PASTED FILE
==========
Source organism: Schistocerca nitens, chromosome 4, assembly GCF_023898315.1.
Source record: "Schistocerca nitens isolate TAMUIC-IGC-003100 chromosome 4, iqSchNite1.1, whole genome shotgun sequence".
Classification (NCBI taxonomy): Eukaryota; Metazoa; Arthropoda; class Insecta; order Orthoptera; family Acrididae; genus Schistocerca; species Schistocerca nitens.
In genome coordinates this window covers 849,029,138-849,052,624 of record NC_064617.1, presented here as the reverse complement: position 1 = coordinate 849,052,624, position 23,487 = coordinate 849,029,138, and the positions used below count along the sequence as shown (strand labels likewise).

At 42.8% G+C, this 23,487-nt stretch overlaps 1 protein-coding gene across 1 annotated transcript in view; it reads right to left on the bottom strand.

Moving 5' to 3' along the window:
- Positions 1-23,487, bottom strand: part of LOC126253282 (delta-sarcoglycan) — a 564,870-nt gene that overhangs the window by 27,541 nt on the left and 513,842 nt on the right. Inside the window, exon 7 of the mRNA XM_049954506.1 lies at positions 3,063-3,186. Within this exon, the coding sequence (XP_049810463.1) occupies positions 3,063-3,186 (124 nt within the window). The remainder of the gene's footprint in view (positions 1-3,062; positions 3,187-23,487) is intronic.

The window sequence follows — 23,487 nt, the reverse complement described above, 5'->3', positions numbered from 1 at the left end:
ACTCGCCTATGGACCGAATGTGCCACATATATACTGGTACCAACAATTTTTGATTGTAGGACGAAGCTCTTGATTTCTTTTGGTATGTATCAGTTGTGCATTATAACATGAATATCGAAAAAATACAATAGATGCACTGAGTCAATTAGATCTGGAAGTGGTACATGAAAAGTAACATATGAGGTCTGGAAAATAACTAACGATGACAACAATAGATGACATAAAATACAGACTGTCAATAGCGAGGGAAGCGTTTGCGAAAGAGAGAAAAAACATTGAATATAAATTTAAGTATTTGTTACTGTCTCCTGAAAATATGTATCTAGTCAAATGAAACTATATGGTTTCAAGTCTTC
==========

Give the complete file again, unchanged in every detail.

Source organism: Schistocerca nitens, chromosome 4, assembly GCF_023898315.1.
Source record: "Schistocerca nitens isolate TAMUIC-IGC-003100 chromosome 4, iqSchNite1.1, whole genome shotgun sequence".
Classification (NCBI taxonomy): Eukaryota; Metazoa; Arthropoda; class Insecta; order Orthoptera; family Acrididae; genus Schistocerca; species Schistocerca nitens.
In genome coordinates this window covers 849,029,138-849,052,624 of record NC_064617.1, presented here as the reverse complement: position 1 = coordinate 849,052,624, position 23,487 = coordinate 849,029,138, and the positions used below count along the sequence as shown (strand labels likewise).

At 42.8% G+C, this 23,487-nt stretch overlaps 1 protein-coding gene across 1 annotated transcript in view; it reads right to left on the bottom strand.

Moving 5' to 3' along the window:
- Positions 1-23,487, bottom strand: part of LOC126253282 (delta-sarcoglycan) — a 564,870-nt gene that overhangs the window by 27,541 nt on the left and 513,842 nt on the right. Inside the window, exon 7 of the mRNA XM_049954506.1 lies at positions 3,063-3,186. Within this exon, the coding sequence (XP_049810463.1) occupies positions 3,063-3,186 (124 nt within the window). The remainder of the gene's footprint in view (positions 1-3,062; positions 3,187-23,487) is intronic.

The window sequence follows — 23,487 nt, the reverse complement described above, 5'->3', positions numbered from 1 at the left end:
ACTCGCCTATGGACCGAATGTGCCACATATATACTGGTACCAACAATTTTTGATTGTAGGACGAAGCTCTTGATTTCTTTTGGTATGTATCAGTTGTGCATTATAACATGAATATCGAAAAAATACAATAGATGCACTGAGTCAATTAGATCTGGAAGTGGTACATGAAAAGTAACATATGAGGTCTGGAAAATAACTAACGATGACAACAATAGATGACATAAAATACAGACTGTCAATAGCGAGGGAAGCGTTTGCGAAAGAGAGAAAAAACATTGAATATAAATTTAAGTATTTGTTACTGTCTCCTGAAAATATGTATCTAGTCAAATGAAACTATATGGTTTCAAGTCTTC